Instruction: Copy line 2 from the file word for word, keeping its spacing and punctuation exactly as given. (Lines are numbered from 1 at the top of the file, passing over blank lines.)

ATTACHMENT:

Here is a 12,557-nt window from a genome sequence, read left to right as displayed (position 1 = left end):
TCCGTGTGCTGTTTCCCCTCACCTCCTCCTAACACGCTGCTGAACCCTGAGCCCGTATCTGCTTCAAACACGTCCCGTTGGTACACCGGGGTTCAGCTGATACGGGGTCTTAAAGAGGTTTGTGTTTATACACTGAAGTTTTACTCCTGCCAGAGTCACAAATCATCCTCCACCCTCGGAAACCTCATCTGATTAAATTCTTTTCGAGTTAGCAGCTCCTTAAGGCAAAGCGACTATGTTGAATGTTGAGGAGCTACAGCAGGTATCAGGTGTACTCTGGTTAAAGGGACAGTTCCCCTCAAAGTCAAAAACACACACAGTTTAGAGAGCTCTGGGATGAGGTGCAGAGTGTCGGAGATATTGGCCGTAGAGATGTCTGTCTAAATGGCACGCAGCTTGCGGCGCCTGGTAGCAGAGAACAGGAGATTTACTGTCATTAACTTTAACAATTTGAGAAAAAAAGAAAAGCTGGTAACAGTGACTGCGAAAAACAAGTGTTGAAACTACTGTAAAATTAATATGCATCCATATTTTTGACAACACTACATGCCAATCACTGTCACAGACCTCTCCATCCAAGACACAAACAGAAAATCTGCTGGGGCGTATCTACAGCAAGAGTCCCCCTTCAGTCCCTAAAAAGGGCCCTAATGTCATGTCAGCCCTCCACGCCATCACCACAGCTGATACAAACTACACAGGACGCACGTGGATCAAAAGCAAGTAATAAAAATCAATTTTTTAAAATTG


TCCGTGTGCTGTTTCCCCTCACCTCCTCCTAACACGCTGCTGAACCCTGAGCCCGTATCTGCTTCAAACACGTCCCGTTGGTACACCGGGGTTCAGCTGATACGGGGTCTTAAAGAGGTTTGTGTTTATACACTGAAGTTTTACTCCTGCCAGAGTCACAAATCATCCTCCACCCTCGGAAACCTCATCTGATTAAATTCTTTTCGAGTTAGCAGCTCCTTAAGGCAAAGCGACTATGTTGAATGTTGAGGAGCTACAGCAGGTATCAGGTGTACTCTGGTTAAAGGGACAGTTCCCCTCAAAGTCAAAAACACACACAGTTTAGAGAGCTCTGGGATGAGGTGCAGAGTGTCGGAGATATTGGCCGTAGAGATGTCTGTCTAAATGGCACGCAGCTTGCGGCGCCTGGTAGCAGAGAACAGGAGATTTACTGTCATTAACTTTAACAATTTGAGAAAAAAAGAAAAGCTGGTAACAGTGACTGCGAAAAACAAGTGTTGAAACTACTGTAAAATTAATATGCATCCATATTTTTGACAACACTACATGCCAATCACTGTCACAGACCTCTCCATCCAAGACACAAACAGAAAATCTGCTGGGGCGTATCTACAGCAAGAGTCCCCCTTCAGTCCCTAAAAAGGGCCCTAATGTCATGTCAGCCCTCCACGCCATCACCACAGCTGATACAAACTACACAGGACGCACGTGGATCAAAAGCAAGTAATAAAAATCAATTTTTTAAAATTG